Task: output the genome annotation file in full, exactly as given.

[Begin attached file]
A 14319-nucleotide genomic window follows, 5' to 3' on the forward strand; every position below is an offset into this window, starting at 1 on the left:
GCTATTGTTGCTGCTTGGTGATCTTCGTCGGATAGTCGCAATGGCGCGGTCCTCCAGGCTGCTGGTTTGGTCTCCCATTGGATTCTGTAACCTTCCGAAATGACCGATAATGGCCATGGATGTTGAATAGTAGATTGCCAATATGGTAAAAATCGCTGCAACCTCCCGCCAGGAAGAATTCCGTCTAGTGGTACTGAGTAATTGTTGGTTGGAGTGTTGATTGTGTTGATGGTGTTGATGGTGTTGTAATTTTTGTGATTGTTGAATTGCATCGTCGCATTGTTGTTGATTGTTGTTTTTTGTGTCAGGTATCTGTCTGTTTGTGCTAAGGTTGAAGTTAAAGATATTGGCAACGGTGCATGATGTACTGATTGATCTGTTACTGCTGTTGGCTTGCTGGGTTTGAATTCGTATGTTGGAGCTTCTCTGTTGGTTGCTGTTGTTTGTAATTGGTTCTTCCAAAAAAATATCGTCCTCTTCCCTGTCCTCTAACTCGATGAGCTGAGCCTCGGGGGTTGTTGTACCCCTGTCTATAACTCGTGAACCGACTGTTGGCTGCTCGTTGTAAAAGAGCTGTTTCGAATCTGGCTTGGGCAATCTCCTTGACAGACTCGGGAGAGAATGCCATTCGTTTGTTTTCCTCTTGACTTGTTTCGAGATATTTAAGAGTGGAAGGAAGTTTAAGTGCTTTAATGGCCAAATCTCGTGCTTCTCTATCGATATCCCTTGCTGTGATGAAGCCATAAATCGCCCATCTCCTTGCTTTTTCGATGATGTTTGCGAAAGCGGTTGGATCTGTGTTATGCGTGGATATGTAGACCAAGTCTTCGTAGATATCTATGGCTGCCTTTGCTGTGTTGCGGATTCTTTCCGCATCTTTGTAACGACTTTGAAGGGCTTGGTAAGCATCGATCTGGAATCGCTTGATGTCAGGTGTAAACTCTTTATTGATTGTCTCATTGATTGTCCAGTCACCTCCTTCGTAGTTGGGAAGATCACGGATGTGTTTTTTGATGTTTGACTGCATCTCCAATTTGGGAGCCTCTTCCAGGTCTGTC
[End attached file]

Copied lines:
A 14319-nucleotide genomic window follows, 5' to 3' on the forward strand; every position below is an offset into this window, starting at 1 on the left:
GCTATTGTTGCTGCTTGGTGATCTTCGTCGGATAGTCGCAATGGCGCGGTCCTCCAGGCTGCTGGTTTGGTCTCCCATTGGATTCTGTAACCTTCCGAAATGACCGATAATGGCCATGGATGTTGAATAGTAGATTGCCAATATGGTAAAAATCGCTGCAACCTCCCGCCAGGAAGAATTCCGTCTAGTGGTACTGAGTAATTGTTGGTTGGAGTGTTGATTGTGTTGATGGTGTTGATGGTGTTGTAATTTTTGTGATTGTTGAATTGCATCGTCGCATTGTTGTTGATTGTTGTTTTTTGTGTCAGGTATCTGTCTGTTTGTGCTAAGGTTGAAGTTAAAGATATTGGCAACGGTGCATGATGTACTGATTGATCTGTTACTGCTGTTGGCTTGCTGGGTTTGAATTCGTATGTTGGAGCTTCTCTGTTGGTTGCTGTTGTTTGTAATTGGTTCTTCCAAAAAAATATCGTCCTCTTCCCTGTCCTCTAACTCGATGAGCTGAGCCTCGGGGGTTGTTGTACCCCTGTCTATAACTCGTGAACCGACTGTTGGCTGCTCGTTGTAAAAGAGCTGTTTCGAATCTGGCTTGGGCAATCTCCTTGACAGACTCGGGAGAGAATGCCATTCGTTTGTTTTCCTCTTGACTTGTTTCGAGATATTTAAGAGTGGAAGGAAGTTTAAGTGCTTTAATGGCCAAATCTCGTGCTTCTCTATCGATATCCCTTGCTGTGATGAAGCCATAAATCGCCCATCTCCTTGCTTTTTCGATGATGTTTGCGAAAGCGGTTGGATCTGTGTTATGCGTGGATATGTAGACCAAGTCTTCGTAGATATCTATGGCTGCCTTTGCTGTGTTGCGGATTCTTTCCGCATCTTTGTAACGACTTTGAAGGGCTTGGTAAGCATCGATCTGGAATCGCTTGATGTCAGGTGTAAACTCTTTATTGATTGTCTCATTGATTGTCCAGTCACCTCCTTCGTAGTTGGGAAGATCACGGATGTGTTTTTTGATGTTTGACTGCATCTCCAATTTGGGAGCCTCTTCCAGGTCTGTC